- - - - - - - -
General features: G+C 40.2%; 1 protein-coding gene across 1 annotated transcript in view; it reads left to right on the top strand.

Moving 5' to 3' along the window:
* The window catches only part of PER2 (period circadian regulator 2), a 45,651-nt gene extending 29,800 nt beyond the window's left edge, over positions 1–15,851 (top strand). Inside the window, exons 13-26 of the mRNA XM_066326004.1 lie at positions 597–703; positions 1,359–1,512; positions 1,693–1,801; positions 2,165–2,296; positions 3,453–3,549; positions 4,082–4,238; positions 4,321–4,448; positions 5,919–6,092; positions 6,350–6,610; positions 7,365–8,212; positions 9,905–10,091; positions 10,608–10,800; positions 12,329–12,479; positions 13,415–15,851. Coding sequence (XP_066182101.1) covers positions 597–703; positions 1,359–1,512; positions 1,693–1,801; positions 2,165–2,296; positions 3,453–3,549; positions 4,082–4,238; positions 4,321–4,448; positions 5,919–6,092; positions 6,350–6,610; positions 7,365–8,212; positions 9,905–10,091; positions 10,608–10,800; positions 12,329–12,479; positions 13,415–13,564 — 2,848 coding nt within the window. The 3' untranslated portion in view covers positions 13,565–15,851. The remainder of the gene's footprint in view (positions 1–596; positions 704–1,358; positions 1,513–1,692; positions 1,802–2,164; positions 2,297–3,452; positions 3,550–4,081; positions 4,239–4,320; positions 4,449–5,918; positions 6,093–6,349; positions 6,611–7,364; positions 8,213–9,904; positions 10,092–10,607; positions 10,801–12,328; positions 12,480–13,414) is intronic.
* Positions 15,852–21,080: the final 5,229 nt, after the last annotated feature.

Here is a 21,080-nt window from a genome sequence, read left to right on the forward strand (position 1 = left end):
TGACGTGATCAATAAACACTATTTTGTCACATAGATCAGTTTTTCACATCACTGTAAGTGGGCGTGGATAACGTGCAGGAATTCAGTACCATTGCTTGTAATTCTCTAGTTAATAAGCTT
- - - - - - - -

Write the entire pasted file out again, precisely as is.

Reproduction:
General features: G+C 40.2%; 1 protein-coding gene across 1 annotated transcript in view; it reads left to right on the top strand.

Moving 5' to 3' along the window:
* The window catches only part of PER2 (period circadian regulator 2), a 45,651-nt gene extending 29,800 nt beyond the window's left edge, over positions 1–15,851 (top strand). Inside the window, exons 13-26 of the mRNA XM_066326004.1 lie at positions 597–703; positions 1,359–1,512; positions 1,693–1,801; positions 2,165–2,296; positions 3,453–3,549; positions 4,082–4,238; positions 4,321–4,448; positions 5,919–6,092; positions 6,350–6,610; positions 7,365–8,212; positions 9,905–10,091; positions 10,608–10,800; positions 12,329–12,479; positions 13,415–15,851. Coding sequence (XP_066182101.1) covers positions 597–703; positions 1,359–1,512; positions 1,693–1,801; positions 2,165–2,296; positions 3,453–3,549; positions 4,082–4,238; positions 4,321–4,448; positions 5,919–6,092; positions 6,350–6,610; positions 7,365–8,212; positions 9,905–10,091; positions 10,608–10,800; positions 12,329–12,479; positions 13,415–13,564 — 2,848 coding nt within the window. The 3' untranslated portion in view covers positions 13,565–15,851. The remainder of the gene's footprint in view (positions 1–596; positions 704–1,358; positions 1,513–1,692; positions 1,802–2,164; positions 2,297–3,452; positions 3,550–4,081; positions 4,239–4,320; positions 4,449–5,918; positions 6,093–6,349; positions 6,611–7,364; positions 8,213–9,904; positions 10,092–10,607; positions 10,801–12,328; positions 12,480–13,414) is intronic.
* Positions 15,852–21,080: the final 5,229 nt, after the last annotated feature.

Here is a 21,080-nt window from a genome sequence, read left to right on the forward strand (position 1 = left end):
TGACGTGATCAATAAACACTATTTTGTCACATAGATCAGTTTTTCACATCACTGTAAGTGGGCGTGGATAACGTGCAGGAATTCAGTACCATTGCTTGTAATTCTCTAGTTAATAAGCTT